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Court rules Washington state exceeded authority with controversial bear hunting program

A new ruling from the state court of appeals found the state exceeded its authority in the way it allowed bear hunts to happen.

A new ruling from the state court of appeals found the state exceeded its authority in the way it allowed bear hunts using bait and hounds.

The ruling is the result of a lawsuit filed by the Center for Biological Diversity, following a 2017 KING 5 investigation into the Bear Depredation Management Program, in which reporter Alison Morrow found Washington Fish and Wildlife was allowing the voter-outlawed practices to continue, using a loophole in the governing initiatives.

In spring, bears wake up hungry from hibernating through the winter and the sap in trees presents an easy food source. But bears peeling away bark to get to the sugary substance damages and scars the trees, and impacts their value to timber companies.

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Washington voters outlawed hunting bears with hounds and bait in 1996 with I-655, and in 2000, limited traps with I-713. But a loophole allowed the practices in some situations to address bears damaging private property.

“But they were to be very specific, and for specific animals,” said Lisa Wathne, who championed I-655, back in 2017. “Not for wholesale thinning of the population by any means.”

There were also allegations the program was being abused, and that permits issued to private hunters had evolved into an elite hunting club taking non-offending bears. Hunts were allowed every spring on timber farms.

The Washington Forest Protection Association blames bears for millions of dollars in damage a year, and owners argued a need to protect the trees from bears.

Following the story, the Center for Biological Diversity sued WDFW in 2018, demanding a stop to the annual bear hunts on commercial land.

Tuesday, the state court of appeals ruled “the timber hunt rule exceeded the Department’s statutory authority because it exceeds the exception set out in the controlling statute for the use of bait and hounds.”

However, the court found the special trapping rule was within the department’s authority.

The appeals court also wrote the program must be limited to "agents of the county, state or federal agencies while acting in their official capacity," which looks to be a new limit on the use of private hunters.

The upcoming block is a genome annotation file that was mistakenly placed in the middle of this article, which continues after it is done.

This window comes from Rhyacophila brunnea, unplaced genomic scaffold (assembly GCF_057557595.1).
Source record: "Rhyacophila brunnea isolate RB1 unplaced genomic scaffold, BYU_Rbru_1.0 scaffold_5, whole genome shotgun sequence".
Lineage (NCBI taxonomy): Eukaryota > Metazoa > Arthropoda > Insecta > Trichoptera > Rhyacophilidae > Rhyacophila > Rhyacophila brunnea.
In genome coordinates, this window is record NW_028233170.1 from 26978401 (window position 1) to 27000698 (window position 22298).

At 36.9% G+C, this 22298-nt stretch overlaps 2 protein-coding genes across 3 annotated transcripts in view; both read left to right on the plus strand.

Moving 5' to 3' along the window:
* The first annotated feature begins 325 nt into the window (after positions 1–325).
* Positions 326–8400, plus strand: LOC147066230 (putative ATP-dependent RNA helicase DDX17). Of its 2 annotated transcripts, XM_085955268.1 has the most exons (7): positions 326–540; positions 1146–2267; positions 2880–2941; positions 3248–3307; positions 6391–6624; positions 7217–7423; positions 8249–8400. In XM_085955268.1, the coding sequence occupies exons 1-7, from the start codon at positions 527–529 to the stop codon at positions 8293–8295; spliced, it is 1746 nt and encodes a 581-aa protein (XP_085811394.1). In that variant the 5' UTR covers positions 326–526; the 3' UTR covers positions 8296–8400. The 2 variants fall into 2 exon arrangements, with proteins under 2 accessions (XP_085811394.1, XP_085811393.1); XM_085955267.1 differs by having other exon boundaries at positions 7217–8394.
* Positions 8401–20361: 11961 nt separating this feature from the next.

Claims from the center over “arbitrary and capricious and unlawful rulemaking” were sent back to the trial court for consideration.

“This is a big win, and we’re really excited about it,” said Collette Adkins, with the Center for Biological Diversity. “It reflects years of work and advocacy by KING 5, and our team of lawyers and advocates.”

She said they expect the fight to continue.

“This ruling is a big win for Washington’s bears,” Adkins said. “The state had gone against the will of the Washington voters and allowed these cruel and ineffective methods like chasing bears with hounds and baiting them with sugary snacks. It allowed these methods to be used, even though the voters didn’t want it. Luckily, the court has stopped that cruelty for now, and we’re really thrilled.”

WDFW noted in a statement that it maintains its authority on trapping under some circumstances.

"We know that this is a controversial issue and that people feel passionately on both sides,” said WDFW Wildlife Program director Eric Gardner. “We remain committed to working with a diversity of Washington citizens on ways to address bear timber damage and conflict and ultimately maintain sustainable black bear populations for future Washington generations.”

The agency said it is considering how the ruling will impact management going forward.

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